Cayrol C, Girard J-P. Interleukin-33 (IL-33): a nuclear cytokine from the IL-1 family. Immunol Rev. 2018;281(1):154–68.
Fairlie-Clarke K, Barbour M, Wilson C, Hridi SU, Allan D, Jiang H-R. Expression and function of IL-33/ST2 axis in the central nervous system under normal and diseased conditions. Front Immunol. 2018;9:2596.
Sundal C. Microglia: multiple roles in surveillance, circuit shaping, and response to injury. Neurology. 2014;82(20):1846.
Wang Y, Fu AKY, Ip NY. IL-33/ST2 signaling regulates synaptic plasticity and homeostasis in the adult hippocampal circuitry. DNA Cell Biol. 2021;40(9):1125–30.
Wilson CJ, Finch CE, Cohen HJ. Cytokines and cognition—the case for a head-to-toe inflammatory paradigm. J Am Geriatr Soc. 2002;50(12):2041–56.
Lyman M, Lloyd DG, Ji X, Vizcaychipi MP, Ma D. Neuroinflammation: the role and consequences. Neurosci Res. 2014;79:1–12.
Cao K, Liao X, Lu J, Yao S, Wu F, Zhu X, et al. IL-33/ST2 plays a critical role in endothelial cell activation and microglia-mediated neuroinflammation modulation. J Neuroinflamm. 2018;15(1):1–12.
Whitney NP, Eidem TM, Peng H, Huang Y, Zheng JC. Inflammation mediates varying effects in neurogenesis: relevance to the pathogenesis of brain injury and neurodegenerative disorders. J Neurochem. 2009;108(6):1343–59.
Zharichenko N, Njoku DB. The role of pro-inflammatory and regulatory signaling by IL-33 in the brain and liver: a focused systematic review of mouse and human data and risk of bias assessment of the literature. Int J Mol Sci. 2020;21(11):3933.
Stephenson J, Nutma E, van der Valk P, Amor S. Inflammation in CNS neurodegenerative diseases. Immunology. 2018;154(2):204–19.
Flores-Aguilar L, Iulita MF, Orciani C, Tanna N, Yang J, Bennett DA, et al. Cognitive and brain cytokine profile of non-demented individuals with cerebral amyloid-beta deposition. J Neuroinflamm. 2021;18(1):1–13.
Chakrabarty T, Torres IJ, Bond DJ, Yatham LN. Inflammatory cytokines and cognitive functioning in early-stage bipolar I disorder. J Affect Disord. 2019;245:679–85.
Charlton RA, Lamar M, Zhang A, Ren X, Ajilore O, Pandey GN, et al. Associations between pro-inflammatory cytokines, learning, and memory in late-life depression and healthy aging. Int J Geriatr Psychiatry. 2018;33(1):104–12.
Zhou Q, Lv X, Zhou S, Liu Q, Tian H, Zhang K, et al. Inflammatory cytokines, cognition, and response to antidepressant treatment in patients with major depressive disorder. Psychiatry Res. 2021;305: 114202.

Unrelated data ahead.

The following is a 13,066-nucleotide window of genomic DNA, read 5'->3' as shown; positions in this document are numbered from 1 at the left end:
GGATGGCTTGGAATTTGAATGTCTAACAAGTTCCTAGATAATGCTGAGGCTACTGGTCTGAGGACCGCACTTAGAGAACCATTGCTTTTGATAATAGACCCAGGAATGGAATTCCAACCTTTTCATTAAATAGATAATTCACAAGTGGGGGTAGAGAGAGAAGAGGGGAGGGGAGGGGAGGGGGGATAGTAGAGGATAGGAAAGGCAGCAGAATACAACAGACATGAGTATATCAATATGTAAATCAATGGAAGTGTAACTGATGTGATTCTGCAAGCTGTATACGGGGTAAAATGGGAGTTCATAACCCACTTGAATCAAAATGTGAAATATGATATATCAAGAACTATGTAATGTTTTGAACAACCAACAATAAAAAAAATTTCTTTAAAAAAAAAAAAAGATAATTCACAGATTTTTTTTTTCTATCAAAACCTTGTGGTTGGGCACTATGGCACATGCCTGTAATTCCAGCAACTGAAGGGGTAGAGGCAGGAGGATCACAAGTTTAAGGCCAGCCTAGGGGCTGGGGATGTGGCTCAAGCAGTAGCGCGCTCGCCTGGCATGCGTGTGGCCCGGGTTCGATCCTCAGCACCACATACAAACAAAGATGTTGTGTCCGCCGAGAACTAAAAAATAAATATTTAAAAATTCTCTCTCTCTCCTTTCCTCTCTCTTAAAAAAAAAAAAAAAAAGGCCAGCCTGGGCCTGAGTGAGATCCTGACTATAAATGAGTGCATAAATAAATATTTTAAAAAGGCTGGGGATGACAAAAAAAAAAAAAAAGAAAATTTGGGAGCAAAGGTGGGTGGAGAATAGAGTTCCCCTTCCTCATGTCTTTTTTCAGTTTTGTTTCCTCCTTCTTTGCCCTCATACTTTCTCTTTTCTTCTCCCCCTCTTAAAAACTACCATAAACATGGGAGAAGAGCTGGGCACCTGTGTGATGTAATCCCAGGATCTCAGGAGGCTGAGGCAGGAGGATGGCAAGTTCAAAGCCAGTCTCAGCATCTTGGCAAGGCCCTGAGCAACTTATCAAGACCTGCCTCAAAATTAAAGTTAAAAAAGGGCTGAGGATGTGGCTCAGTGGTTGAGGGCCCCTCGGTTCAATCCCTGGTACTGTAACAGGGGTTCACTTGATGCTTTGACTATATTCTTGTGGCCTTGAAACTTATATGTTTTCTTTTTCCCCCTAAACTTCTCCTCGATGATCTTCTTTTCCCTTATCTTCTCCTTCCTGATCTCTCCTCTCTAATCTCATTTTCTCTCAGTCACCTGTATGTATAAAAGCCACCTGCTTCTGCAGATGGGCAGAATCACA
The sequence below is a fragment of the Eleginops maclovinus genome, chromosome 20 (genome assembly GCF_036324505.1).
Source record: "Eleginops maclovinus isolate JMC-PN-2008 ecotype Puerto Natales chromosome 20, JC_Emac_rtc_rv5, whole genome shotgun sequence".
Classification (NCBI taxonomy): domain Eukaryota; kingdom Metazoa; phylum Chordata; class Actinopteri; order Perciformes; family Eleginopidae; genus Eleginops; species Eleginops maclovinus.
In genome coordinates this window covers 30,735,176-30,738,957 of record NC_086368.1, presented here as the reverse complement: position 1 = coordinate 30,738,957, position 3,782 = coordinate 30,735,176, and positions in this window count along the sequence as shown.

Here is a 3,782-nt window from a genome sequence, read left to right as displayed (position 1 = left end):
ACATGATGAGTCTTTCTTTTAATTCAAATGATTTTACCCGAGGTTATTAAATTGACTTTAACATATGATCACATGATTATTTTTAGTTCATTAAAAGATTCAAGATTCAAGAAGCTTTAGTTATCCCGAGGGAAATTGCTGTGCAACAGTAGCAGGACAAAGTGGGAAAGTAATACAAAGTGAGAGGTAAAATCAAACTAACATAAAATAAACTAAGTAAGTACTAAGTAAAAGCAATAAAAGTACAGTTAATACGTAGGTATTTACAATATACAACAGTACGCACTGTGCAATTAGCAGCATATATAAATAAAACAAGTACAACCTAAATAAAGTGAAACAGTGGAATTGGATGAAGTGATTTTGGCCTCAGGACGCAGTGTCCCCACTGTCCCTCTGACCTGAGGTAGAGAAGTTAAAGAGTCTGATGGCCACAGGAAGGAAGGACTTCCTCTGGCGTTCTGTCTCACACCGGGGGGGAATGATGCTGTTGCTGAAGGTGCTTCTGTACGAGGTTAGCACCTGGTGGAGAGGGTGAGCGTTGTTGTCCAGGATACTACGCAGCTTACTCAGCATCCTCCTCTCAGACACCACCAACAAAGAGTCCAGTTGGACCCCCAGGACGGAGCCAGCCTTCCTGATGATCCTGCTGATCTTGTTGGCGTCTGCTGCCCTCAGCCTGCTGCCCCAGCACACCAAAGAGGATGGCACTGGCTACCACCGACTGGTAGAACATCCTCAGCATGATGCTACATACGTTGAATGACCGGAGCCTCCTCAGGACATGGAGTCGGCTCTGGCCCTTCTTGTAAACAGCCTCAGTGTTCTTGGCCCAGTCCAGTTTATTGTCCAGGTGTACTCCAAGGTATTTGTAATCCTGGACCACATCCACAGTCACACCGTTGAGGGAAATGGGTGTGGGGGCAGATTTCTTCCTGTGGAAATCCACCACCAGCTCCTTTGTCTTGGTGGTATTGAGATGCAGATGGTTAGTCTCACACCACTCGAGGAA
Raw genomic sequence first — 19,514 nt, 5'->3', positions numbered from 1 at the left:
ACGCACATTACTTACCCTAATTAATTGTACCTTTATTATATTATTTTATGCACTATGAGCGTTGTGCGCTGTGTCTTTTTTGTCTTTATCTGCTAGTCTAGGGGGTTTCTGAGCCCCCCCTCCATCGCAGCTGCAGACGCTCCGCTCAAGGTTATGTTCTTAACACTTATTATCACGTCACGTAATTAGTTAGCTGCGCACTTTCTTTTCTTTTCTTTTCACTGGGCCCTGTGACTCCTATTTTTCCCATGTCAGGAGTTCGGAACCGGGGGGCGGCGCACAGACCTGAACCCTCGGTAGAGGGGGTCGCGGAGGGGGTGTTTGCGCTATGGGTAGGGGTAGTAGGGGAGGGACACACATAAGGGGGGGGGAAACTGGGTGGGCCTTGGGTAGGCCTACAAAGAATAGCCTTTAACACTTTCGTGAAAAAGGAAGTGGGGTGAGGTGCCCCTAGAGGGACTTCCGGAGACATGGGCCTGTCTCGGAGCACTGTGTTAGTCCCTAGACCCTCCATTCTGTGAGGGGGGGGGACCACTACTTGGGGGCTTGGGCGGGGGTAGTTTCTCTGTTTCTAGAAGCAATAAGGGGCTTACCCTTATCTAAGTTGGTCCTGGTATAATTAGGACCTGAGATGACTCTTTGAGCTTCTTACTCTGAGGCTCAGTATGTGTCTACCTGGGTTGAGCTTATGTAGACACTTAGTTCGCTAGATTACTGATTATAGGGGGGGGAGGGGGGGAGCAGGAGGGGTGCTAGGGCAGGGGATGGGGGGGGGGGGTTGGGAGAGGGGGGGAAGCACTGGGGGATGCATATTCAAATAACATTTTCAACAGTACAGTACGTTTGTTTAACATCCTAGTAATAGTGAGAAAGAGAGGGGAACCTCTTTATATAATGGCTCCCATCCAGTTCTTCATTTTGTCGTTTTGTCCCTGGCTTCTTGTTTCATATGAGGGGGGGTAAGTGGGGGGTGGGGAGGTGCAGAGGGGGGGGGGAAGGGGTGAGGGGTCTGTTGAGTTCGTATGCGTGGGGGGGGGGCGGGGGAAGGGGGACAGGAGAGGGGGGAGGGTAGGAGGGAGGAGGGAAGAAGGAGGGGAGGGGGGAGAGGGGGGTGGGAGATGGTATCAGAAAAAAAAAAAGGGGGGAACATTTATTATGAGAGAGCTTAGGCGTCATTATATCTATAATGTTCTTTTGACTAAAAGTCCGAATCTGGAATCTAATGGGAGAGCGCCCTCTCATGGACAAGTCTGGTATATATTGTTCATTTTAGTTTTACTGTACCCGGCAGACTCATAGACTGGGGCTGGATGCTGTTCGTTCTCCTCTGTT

Zhang Z-Y, Li J, Ye Q, Dong Y, Bao G-M, Shen Y-K, et al. Usefulness of serum interleukin-33 as a prognostic marker of severe traumatic brain injury. Clin Chim Acta. 2019;497:6–12.
Chapuis J, Hot D, Hansmannel F, Kerdraon O, Ferreira S, Hubans C, et al. Transcriptomic and genetic studies identify IL-33 as a candidate gene for Alzheimer’s disease. Mol Psychiatry. 2009;14(11):1004–16.
Abd RachmanIsnadi MF, Chin VK, Abd Majid R, Lee TY, Atmadini Abdullah M, Bello Omenesa R, et al. Critical roles of IL-33/ST2 pathway in neurological disorders. Mediat Inflamm. 2018;2018:1–9.
Palomo J, Reverchon F, Piotet J, Besnard A-G, Couturier-Maillard A, Maillet I, et al. Critical role of IL-33 receptor ST2 in experimental cerebral malaria development. Eur J Immunol. 2015;45(5):1354–65.
Shishkina GT, Kalinina TS, Gulyaeva NV, Lanshakov DA, Dygalo NN. Changes in gene expression and neuroinflammation in the hippocampus after focal brain ischemia: involvement in the long-term cognitive and mental disorders. Biochemistry. 2021;86(6):657–66.
Gao Y, Luo C-L, Li L-L, Ye G-H, Gao C, Wang H-C, et al. IL-33 provides neuroprotection through suppressing apoptotic, autophagic and NF-κB-mediated inflammatory pathways in a rat model of recurrent neonatal seizure. Front Mol Neurosci. 2017;10:423.
Dohi E, Choi EY, Rose IVL, Murata AS, Chow S, Niwa M, et al. Behavioral changes in mice lacking interleukin-33. eNeuro. 2017. https://doi.org/10.1523/ENEURO.0147-17.2017.
Reverchon F, de Concini V, Larrigaldie V, Benmerzoug S, Briault S, Togbé D, et al. Hippocampal interleukin-33 mediates neuroinflammation-induced cognitive impairments. J Neuroinflamm. 2020;17(1):1–15.
De la Fuente M, MacDonald TT, Hermoso MA. The IL-33/ST2 axis: role in health and disease. Cytokine Growth Factor Rev. 2015;26(6):615–23.
Hudson CA, Christophi GP, Gruber RC, Wilmore JR, Lawrence DA, Massa PT. Induction of IL-33 expression and activity in central nervous system glia. J Leukoc Biol. 2008;84(3):631–43.
Liu J, Xing Y, Gao Y, Zhou C. Changes in serum interleukin-33 levels in patients with acute cerebral infarction. J Clin Neurosci. 2014;21(2):298–300.
Molofsky Ari B, Savage Adam K, Locksley RM. Interleukin-33 in tissue homeostasis, injury, and inflammation. Immunity. 2015;42(6):1005–19.
Kakkar R, Lee RT. The IL-33/ST2 pathway: therapeutic target and novel biomarker. Nat Rev Drug Discov. 2008;7(10):827–40.
Nishizaki T. IL-33 acts to express schaffer collateral/CA1 LTP and regulate learning and memory by targeting MyD88. Neural Plast. 2017;2017:1–6.
Brint EK, Xu D, Liu H, Dunne A, McKenzie ANJ, O’Neill LAJ, et al. ST2 is an inhibitor of interleukin 1 receptor and Toll-like receptor 4 signaling and maintains endotoxin tolerance. Nat Immunol. 2004;5(4):373–9.
Liu J, Buckley JM, Redmond HP, Wang JH. ST2 negatively regulates TLR2 signaling, but is not required for bacterial lipoprotein-induced tolerance. J Immunol. 2010;184(10):5802–8.
Funakoshi-Tago M, Tago K, Hayakawa M, Tominaga S-I, Ohshio T, Sonoda Y, et al. TRAF6 is a critical signal transducer in IL-33 signaling pathway. Cell Signal. 2008;20(9):1679–86.